From robotic surgery to telehealth, digital advances are driving innovation in all areas of healthcare, a trend that can be expected to accelerate during and after this era of pandemic-caused isolation.
We see dramatic changes in these areas: (1) Sensors and wearables; (2) Virtual Reality and Augmented Reality; (3), 3D printing; (4) AI driving analytics, automation, and robotics and; (5) The rise of chatbot. In fact, we are already experiencing the impact of the coronavirus isolation in some areas, such as telehealth and 3D printing.
On the grand scale, robots have been proven to be more precise than surgeons and AI can diagnose cancers with a success rate of 99%. In 2020 cost pressures –compounded by the coronavirus initiative- and regulatory change will act as the major catalysts for digital health treatments, which have a crucial role to play in delivering effective, fast, and cost-efficient patient care.
For instance, the pandemic isolation combined with digital health advances are helping shift care to be based around people’s homes.
Local care is not just more convenient and less stressful for patients, it also makes financial sense, when you consider the average hospital stay in the US is upwards of $10,000, totaling over $1 trillion annually in hospital services, and that 60 percent of all bankruptcies in the US are related to medical expenses.
The transformation of traditional value systems in healthcare will continue to accelerate as patients increasingly become better-informed health “consumers”. Thanks to digital, the “value pool” is shifting in this industry, resulting in cost savings for patients thanks to better system efficiency. 2020 will also see the introduction of standalone 5G, which will enable the adoption of an almost limitless number of applications involving AI, big data and the IoT. Many healthcare-related high-bandwidth projects will be set free by 5G’s connectivity, bringing therapies from within hospitals into the field.
Thanks to the advent of technologies, we can witness irreversible changes in our daily life today. It is now easier to cope with our everyday routine because we have smart solutions that speed up the pace of our life and make it more convenient.
Healthcare is where technologies are expected to revolutionize treatment and research methods we are used to so much. Hence, we have prepared some technological trends that will make healthcare more advanced in 2019.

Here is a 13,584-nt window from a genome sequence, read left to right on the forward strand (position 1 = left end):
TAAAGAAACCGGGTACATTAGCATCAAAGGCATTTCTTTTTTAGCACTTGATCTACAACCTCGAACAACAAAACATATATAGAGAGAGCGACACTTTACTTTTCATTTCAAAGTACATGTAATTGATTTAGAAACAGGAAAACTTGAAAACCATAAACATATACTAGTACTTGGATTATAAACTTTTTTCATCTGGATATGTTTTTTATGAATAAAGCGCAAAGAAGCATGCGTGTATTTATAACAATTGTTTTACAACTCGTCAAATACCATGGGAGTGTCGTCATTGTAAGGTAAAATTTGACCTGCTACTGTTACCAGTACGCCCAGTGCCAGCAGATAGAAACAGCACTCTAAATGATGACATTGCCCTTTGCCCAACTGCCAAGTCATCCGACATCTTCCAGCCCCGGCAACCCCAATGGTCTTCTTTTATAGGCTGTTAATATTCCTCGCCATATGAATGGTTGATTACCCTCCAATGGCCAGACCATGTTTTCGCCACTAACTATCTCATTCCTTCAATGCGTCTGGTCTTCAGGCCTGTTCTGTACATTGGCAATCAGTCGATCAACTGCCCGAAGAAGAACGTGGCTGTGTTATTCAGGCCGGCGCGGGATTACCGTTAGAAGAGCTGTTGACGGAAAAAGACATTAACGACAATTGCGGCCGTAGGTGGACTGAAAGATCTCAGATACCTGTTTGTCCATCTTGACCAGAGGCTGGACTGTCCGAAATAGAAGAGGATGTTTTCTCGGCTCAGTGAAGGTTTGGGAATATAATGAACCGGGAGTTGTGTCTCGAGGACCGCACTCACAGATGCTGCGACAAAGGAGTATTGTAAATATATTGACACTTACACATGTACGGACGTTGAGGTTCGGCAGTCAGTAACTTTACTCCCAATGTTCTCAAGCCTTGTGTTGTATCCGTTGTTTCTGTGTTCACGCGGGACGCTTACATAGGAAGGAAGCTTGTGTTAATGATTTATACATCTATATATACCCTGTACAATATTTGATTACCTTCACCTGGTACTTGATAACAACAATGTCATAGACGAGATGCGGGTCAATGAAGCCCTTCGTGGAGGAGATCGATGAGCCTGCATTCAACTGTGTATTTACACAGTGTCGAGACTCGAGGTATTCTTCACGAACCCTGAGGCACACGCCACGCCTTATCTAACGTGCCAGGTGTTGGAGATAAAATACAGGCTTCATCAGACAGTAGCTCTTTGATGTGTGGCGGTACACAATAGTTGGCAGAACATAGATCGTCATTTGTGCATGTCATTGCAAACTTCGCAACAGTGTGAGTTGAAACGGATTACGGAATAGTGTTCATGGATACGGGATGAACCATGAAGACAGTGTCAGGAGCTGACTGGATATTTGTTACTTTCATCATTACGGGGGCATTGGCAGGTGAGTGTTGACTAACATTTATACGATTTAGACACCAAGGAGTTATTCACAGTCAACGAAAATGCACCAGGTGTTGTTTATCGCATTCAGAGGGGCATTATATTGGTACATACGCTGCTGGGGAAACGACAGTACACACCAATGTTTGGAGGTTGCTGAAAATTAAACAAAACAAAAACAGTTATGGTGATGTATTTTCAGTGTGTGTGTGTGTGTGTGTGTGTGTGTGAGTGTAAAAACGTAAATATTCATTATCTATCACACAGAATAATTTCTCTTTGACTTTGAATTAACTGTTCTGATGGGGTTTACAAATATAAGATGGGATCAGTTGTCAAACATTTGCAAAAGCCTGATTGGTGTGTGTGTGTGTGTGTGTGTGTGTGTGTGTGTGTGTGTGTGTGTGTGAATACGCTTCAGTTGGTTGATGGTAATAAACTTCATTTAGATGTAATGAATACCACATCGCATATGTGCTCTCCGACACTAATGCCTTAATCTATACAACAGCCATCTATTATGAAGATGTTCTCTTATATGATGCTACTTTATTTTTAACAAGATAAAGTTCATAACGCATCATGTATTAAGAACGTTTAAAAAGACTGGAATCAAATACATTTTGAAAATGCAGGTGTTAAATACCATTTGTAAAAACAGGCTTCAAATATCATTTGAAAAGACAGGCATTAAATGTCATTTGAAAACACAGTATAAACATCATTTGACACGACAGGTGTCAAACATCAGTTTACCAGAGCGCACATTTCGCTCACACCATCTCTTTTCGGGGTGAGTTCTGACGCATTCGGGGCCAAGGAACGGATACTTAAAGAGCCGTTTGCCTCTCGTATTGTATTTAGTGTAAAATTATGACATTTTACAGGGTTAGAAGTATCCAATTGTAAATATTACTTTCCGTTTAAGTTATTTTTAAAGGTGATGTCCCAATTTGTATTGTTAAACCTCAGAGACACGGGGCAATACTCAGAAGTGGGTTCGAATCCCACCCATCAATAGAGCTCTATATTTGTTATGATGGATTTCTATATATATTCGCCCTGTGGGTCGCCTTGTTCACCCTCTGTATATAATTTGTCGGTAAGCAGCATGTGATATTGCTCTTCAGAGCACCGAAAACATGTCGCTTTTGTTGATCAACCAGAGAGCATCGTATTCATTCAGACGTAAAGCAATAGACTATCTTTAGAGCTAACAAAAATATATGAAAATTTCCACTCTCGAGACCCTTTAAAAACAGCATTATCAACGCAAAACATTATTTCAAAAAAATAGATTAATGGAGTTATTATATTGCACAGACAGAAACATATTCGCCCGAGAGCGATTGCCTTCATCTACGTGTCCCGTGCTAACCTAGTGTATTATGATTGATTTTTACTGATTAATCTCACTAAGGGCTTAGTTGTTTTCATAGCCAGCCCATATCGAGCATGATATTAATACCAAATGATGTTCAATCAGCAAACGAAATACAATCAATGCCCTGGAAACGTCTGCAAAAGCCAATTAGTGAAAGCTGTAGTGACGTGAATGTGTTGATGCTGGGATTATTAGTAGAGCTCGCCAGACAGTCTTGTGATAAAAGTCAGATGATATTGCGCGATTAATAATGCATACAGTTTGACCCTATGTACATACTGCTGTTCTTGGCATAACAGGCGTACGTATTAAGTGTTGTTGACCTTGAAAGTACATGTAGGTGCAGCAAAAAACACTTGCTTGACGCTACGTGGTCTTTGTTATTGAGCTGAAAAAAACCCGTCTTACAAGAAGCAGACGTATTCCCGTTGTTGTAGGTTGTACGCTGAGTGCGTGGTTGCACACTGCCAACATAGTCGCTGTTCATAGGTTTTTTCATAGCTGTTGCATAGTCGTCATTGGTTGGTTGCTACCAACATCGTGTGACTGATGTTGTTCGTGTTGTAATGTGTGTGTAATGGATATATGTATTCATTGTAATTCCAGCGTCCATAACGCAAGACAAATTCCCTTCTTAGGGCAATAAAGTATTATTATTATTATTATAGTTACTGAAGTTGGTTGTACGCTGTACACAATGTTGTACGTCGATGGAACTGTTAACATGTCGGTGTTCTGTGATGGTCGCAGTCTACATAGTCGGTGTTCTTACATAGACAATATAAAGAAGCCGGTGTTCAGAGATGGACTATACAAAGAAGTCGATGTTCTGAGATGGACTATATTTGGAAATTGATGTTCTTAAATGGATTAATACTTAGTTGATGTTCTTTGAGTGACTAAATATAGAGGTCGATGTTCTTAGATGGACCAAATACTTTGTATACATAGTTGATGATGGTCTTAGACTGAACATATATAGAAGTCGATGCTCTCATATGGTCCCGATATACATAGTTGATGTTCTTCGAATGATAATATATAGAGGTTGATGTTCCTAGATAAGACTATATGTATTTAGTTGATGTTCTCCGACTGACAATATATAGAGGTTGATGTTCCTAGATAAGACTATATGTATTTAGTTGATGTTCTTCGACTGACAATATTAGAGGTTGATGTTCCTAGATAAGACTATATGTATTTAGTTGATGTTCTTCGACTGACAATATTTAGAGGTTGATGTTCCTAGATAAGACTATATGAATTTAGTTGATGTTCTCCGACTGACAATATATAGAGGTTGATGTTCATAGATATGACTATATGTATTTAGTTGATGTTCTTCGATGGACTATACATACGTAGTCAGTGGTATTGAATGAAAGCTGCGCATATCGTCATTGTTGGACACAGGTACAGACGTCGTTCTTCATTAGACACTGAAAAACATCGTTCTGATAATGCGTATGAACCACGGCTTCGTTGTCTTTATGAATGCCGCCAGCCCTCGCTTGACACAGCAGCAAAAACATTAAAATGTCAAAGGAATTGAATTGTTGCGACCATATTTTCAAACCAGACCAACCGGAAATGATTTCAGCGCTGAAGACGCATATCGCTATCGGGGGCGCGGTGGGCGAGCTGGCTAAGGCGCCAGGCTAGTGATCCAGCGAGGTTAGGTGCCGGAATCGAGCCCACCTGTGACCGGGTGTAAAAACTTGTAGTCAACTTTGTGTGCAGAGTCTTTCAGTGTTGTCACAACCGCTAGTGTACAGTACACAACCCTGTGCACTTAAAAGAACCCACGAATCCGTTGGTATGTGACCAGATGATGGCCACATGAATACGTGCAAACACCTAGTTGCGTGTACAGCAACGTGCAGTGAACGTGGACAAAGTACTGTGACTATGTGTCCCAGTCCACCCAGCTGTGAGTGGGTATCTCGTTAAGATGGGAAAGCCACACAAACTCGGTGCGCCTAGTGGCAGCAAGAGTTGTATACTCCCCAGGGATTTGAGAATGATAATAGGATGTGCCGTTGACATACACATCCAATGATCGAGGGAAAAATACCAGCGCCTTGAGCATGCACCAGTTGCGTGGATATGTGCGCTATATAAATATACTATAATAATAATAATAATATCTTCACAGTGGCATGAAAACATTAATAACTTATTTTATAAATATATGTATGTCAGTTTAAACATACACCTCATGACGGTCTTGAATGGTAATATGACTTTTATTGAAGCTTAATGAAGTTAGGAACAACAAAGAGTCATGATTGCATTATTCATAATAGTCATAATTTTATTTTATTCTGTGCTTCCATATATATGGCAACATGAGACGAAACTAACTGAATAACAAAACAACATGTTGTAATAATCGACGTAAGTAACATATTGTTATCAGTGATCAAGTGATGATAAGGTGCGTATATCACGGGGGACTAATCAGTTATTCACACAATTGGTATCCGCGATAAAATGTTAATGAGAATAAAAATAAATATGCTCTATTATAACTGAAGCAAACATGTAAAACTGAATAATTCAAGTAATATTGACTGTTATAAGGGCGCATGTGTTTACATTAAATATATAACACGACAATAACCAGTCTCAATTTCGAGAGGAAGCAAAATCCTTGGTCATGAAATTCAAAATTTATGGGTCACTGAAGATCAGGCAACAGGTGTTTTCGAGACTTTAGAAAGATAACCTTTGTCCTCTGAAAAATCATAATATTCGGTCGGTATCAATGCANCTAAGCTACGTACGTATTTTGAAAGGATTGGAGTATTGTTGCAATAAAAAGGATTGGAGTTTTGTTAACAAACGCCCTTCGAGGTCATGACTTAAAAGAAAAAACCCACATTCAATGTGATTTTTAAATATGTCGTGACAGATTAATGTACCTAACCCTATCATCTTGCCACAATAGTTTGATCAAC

The Internet of Medical Things
The notion of The Internet of Medical Things (IoMT) is tightly connected with wearables. This technology is designed to transmit the patient’s data through various sensors and gadgets attached to the patient’s clothes or directly to their body. Fitness trackers and smart sensors are specifically elaborated to measure blood pressure, glucose level, pulse, heart rate, etc. Along with that, you can count calories you’ve burned, and miles walked.
Well, it doesn’t sound that innovative in 2019. But what makes it one of the most progressive trends is that the gathered data can be used in many various and innovative ways. For example, preventive medicine can benefit a lot with the help of IoMT. Research gets more accurate and timely, and it is even possible to prevent epidemics using the stats gathered in this way.
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Well … yes, consulting a doctor through your telly looks like a scene from one of those futuristic novels showing what the world would look like in the 21st century. In fact, it is what we have now. Modern technologies allow us to forget about hours spent in a clinic waiting for your doctor to invite you. That also includes waiting for the results of your tests.
Now you can consult any doctor in the world having a computer and an Internet connection. Imagine that you needed to see a reputable specialist in another country. It would be highly inconvenient to go all the way there just for a consultation. Firstly, you’d have to spend a lot of time. Secondly, you might need help to move around. And finally, it would be costly.
Today, you can contact your doctor from any spot in the world and get their consultation. It will not work in emergency cases, but it can work well if you need help with urgent but small issues. This is a good possibility for those who reside in far rural areas or require a highly specialized doctor to receive timely medical assistance.
The technology can also allow people to get consulted more frequently, which will improve the overall health of the population and establish better relations with doctors.
The essential purpose of virtual reality or VR is to shut down the real world and immerse a person into a different environment, be it a fantasy or just a place far away. While it is mostly used in entertainment, this technology gets wide adoption across other industries, including construction, education, retail and healthcare.
According to a recent report, the global healthcare VR market is expected to massively grow by 2023 with a 54.5 percent CAGR. The researchers name a range of major VR applications anticipated to drive even more investments in upcoming years, including PTSD treatment, rehabilitation, education and training, and surgery simulation. The actively growing market creates a supportive environment for better collaboration among payers, clinical stakeholders, and varied VR development companies, naming Osso VR, Iflexion, Psious and others.
Even though the VR technology is quite young, and healthcare isn’t always daring to adopt cutting-edge approaches and add them to the traditional practice, it is just too promising to ignore.